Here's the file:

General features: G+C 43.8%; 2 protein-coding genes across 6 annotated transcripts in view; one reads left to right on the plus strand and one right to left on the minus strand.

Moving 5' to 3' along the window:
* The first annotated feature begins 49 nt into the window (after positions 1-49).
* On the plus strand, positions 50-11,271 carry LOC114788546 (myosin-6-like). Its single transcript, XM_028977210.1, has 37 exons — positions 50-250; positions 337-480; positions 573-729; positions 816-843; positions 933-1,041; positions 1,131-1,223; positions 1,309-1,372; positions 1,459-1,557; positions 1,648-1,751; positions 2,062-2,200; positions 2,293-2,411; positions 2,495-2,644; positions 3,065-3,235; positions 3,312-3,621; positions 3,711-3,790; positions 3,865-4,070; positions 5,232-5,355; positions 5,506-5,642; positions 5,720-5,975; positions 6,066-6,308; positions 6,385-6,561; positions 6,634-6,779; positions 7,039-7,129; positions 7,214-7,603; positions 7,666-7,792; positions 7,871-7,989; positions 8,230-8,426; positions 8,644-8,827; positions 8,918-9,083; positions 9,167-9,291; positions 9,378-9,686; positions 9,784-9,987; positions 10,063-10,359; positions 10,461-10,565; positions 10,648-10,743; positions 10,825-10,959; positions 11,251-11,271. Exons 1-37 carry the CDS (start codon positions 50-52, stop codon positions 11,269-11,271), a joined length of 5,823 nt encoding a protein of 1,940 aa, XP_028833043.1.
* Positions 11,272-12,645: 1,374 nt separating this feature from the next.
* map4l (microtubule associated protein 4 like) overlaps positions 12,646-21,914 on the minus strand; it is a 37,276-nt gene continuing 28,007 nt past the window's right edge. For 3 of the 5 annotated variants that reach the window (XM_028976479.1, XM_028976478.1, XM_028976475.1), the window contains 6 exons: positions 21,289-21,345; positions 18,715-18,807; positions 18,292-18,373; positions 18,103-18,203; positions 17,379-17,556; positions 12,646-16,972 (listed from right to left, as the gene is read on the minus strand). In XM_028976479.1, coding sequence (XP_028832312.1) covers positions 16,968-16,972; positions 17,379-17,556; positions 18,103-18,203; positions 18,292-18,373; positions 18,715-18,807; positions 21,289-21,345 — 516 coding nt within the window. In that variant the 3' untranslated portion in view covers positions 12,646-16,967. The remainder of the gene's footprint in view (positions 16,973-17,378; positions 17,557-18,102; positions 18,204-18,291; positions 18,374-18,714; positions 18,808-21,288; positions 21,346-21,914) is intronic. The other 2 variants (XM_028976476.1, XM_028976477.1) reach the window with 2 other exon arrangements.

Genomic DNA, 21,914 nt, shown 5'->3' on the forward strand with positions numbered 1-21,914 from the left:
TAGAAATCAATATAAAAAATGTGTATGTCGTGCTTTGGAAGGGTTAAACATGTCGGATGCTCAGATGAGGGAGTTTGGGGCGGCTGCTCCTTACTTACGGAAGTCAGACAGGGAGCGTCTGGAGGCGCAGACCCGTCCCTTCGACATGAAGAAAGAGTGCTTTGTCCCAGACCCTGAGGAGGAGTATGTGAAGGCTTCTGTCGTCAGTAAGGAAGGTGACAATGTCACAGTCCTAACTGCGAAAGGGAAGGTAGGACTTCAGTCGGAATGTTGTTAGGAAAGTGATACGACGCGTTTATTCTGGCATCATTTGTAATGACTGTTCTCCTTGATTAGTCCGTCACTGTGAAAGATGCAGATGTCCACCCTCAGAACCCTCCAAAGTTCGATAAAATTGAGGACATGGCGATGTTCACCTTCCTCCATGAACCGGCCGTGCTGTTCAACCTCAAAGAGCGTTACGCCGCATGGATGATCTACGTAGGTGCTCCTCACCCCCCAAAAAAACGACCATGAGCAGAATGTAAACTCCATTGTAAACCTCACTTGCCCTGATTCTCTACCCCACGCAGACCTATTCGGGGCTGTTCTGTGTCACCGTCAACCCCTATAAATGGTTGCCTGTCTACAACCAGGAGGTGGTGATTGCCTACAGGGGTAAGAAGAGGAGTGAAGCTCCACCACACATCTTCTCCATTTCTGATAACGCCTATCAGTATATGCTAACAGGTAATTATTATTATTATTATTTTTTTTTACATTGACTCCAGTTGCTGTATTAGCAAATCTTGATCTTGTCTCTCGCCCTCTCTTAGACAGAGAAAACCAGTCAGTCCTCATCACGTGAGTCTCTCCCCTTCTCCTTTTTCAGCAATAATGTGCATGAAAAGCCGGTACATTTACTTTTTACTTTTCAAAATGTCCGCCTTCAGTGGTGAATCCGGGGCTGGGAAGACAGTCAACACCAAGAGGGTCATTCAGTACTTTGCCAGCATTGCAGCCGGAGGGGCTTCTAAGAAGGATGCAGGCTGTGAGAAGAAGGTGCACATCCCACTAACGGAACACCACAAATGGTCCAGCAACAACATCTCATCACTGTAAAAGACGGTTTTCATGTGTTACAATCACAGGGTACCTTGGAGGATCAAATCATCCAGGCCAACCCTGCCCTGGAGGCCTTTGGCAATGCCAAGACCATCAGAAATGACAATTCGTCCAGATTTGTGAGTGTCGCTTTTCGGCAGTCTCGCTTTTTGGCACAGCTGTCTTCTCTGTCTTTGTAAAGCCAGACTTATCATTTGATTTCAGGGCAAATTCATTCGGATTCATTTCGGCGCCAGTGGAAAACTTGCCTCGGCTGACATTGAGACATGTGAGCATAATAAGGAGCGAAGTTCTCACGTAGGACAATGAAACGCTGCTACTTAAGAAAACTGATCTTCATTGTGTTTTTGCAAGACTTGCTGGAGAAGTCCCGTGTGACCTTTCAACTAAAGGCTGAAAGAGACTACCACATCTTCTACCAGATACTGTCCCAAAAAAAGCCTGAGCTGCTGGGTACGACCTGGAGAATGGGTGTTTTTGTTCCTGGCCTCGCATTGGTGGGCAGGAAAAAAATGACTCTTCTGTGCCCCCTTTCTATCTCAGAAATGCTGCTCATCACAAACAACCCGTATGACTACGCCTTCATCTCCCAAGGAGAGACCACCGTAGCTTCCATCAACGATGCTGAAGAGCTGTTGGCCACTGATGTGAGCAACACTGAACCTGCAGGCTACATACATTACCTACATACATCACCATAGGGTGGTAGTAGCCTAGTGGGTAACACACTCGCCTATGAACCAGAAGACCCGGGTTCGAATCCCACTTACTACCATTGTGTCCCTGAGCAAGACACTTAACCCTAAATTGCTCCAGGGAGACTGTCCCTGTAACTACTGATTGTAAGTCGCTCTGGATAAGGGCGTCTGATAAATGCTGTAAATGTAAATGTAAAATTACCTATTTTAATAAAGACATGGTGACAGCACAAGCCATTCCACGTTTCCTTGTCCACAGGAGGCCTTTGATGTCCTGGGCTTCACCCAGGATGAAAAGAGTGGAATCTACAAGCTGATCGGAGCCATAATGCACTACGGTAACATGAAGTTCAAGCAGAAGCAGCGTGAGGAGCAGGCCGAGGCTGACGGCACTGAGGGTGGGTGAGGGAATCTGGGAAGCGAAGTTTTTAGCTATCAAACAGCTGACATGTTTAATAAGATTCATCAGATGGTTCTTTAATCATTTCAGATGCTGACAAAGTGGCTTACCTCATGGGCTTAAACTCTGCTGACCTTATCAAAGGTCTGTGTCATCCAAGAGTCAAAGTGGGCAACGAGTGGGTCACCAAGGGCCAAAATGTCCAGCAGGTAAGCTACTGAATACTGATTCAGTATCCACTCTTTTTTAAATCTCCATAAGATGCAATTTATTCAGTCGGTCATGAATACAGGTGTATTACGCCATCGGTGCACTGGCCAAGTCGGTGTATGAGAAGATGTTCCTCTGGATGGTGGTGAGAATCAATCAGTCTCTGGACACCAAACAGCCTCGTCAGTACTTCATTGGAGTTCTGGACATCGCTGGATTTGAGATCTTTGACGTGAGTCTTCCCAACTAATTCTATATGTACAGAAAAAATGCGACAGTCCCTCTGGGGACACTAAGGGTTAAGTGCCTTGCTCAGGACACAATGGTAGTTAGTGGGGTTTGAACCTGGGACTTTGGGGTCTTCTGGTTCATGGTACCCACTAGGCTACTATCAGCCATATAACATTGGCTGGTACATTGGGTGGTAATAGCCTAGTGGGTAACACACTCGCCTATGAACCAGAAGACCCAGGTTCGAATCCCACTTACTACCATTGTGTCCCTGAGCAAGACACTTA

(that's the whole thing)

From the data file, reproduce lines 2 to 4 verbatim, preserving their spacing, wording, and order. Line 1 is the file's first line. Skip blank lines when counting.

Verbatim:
Moving 5' to 3' along the window:
* The first annotated feature begins 49 nt into the window (after positions 1-49).
* On the plus strand, positions 50-11,271 carry LOC114788546 (myosin-6-like). Its single transcript, XM_028977210.1, has 37 exons — positions 50-250; positions 337-480; positions 573-729; positions 816-843; positions 933-1,041; positions 1,131-1,223; positions 1,309-1,372; positions 1,459-1,557; positions 1,648-1,751; positions 2,062-2,200; positions 2,293-2,411; positions 2,495-2,644; positions 3,065-3,235; positions 3,312-3,621; positions 3,711-3,790; positions 3,865-4,070; positions 5,232-5,355; positions 5,506-5,642; positions 5,720-5,975; positions 6,066-6,308; positions 6,385-6,561; positions 6,634-6,779; positions 7,039-7,129; positions 7,214-7,603; positions 7,666-7,792; positions 7,871-7,989; positions 8,230-8,426; positions 8,644-8,827; positions 8,918-9,083; positions 9,167-9,291; positions 9,378-9,686; positions 9,784-9,987; positions 10,063-10,359; positions 10,461-10,565; positions 10,648-10,743; positions 10,825-10,959; positions 11,251-11,271. Exons 1-37 carry the CDS (start codon positions 50-52, stop codon positions 11,269-11,271), a joined length of 5,823 nt encoding a protein of 1,940 aa, XP_028833043.1.